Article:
Plants perennial; cespitose, not rhizomatous. Culms
90-250 cm, stout. Sheaths rounded below, shiny, glabrous, rarely sparsely
hairy apically, hairs to 6 mm; ligules 1-2 mm; blades 20-70 cm
long, 3-10 mm wide, flat (rarely involute), glabrous abaxially, scabrous adaxially,
margins scabrous; flag blades ascending. Panicles 20-60 cm long,
12-26 cm wide, open, broadly lanceolate, exserted; primary branches 1.5-10
cm, spreading 20-70° from the rachis; secondary branches appressed,
spikelet-bearing to the base; pulvini glabrous; pedicels 0.2-0.5
mm, mostly appressed. Spikelets 1.5-2.5 mm, crowded, purplish or greenish.
Glumes unequal, lanceolate to ovate, membranous; lower glumes
0.5-1 mm, often appearing veinless; upper glumes 0.8-2 mm, 2/3 or more
as long as the florets; lemmas 1.2-2.5 mm, ovate, membranous, glabrous,
acute to obtuse; paleas 1.1-2.5 mm, ovate, membranous, glabrous; anthers
1.1-1.3 mm, yellowish to purplish. Fruits 1-1.4 mm, ellipsoid, reddish-brown
or blackish, striate. 2n = 36.
Sporobolus wrightii grows in moist clay flats and on rocky slopes near
saline habitats, at elevations of 5-1800 m. Its range extends to central Mexico.
FNA 2003, Gould 1980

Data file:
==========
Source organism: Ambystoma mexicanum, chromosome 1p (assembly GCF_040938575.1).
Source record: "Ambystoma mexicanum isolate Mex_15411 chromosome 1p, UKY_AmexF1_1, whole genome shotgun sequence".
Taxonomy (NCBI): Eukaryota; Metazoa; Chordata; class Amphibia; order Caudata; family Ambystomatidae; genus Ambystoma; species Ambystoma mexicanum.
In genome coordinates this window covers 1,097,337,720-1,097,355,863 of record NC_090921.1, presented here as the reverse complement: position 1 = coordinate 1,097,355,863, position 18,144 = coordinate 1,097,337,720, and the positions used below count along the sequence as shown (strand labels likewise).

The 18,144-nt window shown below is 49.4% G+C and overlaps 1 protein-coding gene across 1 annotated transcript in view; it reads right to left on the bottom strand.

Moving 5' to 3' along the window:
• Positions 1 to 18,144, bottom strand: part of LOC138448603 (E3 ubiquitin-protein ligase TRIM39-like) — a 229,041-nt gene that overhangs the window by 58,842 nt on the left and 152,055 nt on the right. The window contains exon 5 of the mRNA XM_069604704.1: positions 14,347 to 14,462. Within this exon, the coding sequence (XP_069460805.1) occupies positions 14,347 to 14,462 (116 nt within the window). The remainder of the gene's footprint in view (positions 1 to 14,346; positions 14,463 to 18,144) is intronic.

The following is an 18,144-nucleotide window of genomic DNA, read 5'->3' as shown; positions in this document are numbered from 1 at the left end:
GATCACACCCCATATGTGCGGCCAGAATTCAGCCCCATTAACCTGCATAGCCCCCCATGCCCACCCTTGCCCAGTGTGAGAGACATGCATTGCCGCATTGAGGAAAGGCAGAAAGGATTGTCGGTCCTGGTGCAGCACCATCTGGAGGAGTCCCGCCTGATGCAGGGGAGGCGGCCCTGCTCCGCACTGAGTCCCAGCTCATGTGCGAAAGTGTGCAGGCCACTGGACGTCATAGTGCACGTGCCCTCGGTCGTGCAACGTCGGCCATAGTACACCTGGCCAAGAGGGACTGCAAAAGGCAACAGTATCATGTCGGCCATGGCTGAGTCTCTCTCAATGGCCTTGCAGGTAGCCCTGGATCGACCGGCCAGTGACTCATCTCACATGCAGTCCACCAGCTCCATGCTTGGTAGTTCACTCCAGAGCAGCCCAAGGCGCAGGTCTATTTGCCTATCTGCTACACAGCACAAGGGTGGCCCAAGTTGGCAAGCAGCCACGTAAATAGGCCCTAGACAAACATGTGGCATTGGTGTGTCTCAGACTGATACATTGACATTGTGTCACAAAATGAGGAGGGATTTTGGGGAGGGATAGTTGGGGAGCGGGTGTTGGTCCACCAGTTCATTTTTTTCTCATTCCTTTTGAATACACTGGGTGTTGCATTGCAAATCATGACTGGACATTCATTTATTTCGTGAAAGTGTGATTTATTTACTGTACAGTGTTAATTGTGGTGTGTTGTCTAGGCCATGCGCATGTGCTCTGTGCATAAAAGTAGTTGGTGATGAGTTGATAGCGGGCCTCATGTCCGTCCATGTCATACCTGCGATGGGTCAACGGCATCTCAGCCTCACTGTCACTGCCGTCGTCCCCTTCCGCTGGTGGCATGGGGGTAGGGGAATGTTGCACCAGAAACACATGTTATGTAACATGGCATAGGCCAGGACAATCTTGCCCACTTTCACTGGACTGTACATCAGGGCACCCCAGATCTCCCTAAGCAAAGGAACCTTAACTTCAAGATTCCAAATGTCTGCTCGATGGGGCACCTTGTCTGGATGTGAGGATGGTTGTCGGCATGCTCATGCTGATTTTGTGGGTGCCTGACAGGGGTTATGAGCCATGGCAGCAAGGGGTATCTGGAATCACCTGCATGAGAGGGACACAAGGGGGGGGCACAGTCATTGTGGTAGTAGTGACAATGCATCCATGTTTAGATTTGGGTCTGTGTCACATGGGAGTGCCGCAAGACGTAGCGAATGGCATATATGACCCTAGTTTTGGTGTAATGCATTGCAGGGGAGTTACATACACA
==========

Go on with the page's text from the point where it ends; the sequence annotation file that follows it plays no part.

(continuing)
Common Name: big sacaton Duration: Perennial Nativity: Native Lifeform: Graminoid General: Large, coarse-stemmed perennial bunchgrass, 1-2 m tall; stems 4-6 mm thick at base. Vegetative: Sheath open, rounded, glabrous, one margin occasionally slightly ciliolate near collar; collar glabrous, a few hairs at margins; blades 3-6 mm wide, 20-60 cm long, flat to involute, sparsely pilose at base behind ligule, with a prominent midvein; ligule c Inflorescence: Open, loosely branched panicle mostly 35-60 cm long, narrow, densely flowered; primary branches ascending; secondary branches closely appressed to primary branches, densely flowered nearly to base; spikelets 2 mm long, 1-flowered, purplish or greenish; first glume 1 mm, second glume 2 mm; lemmas 1-2 mm, ovate, membranous. Ecology: River banks, sandy washes, plains, valley flats, and floodplains; 2,000-6,500 ft (610-1981 m); flowers March-November. Distribution: s CA, UT, AZ, east to OK and TX; south to s MEX. Notes: Sporobolus species have single-seeded spikelets with unequal glumes, no awns, and most often small seeds which readily fall after maturing hence the common name "dropseed." One of the largest grasses in the region, this species often forms clumps of fountain-like grass more than 1 m in diameter and can grow to 2 m tall. It has an open panicle and pedicels and spikelets which are appressed to branches of the inflorescence. S. wrightii is an interesting species ecologically, as a shrub-sized grass that can be dominant on a landscape. It is restricted to floodplains due to its need to access groundwater for survival. It was much more abundant and common historically, covering valley bottoms that have since been overgrazed, plowed up for agriculture, dewatered by groundwater pumping, or transitioned to cottonwood-willow gallery forest after massive floods circa 1900 initiated arroyo cutting throughout the southwest. Ethnobotany: Seeds were made into meal for bread, for mush, and the stiff stems were made into a brush to clean cacti spines. Synonyms: Sporobolus airoides var. wrightii Editor: SBuckley 2010, FSCoburn 2014, AHazelton 2015 Etymology: Sporobolus is Greek for "seed-caster" while wrightii honors William Greenwood Wright (1831-1912) a Californian lepidopterist.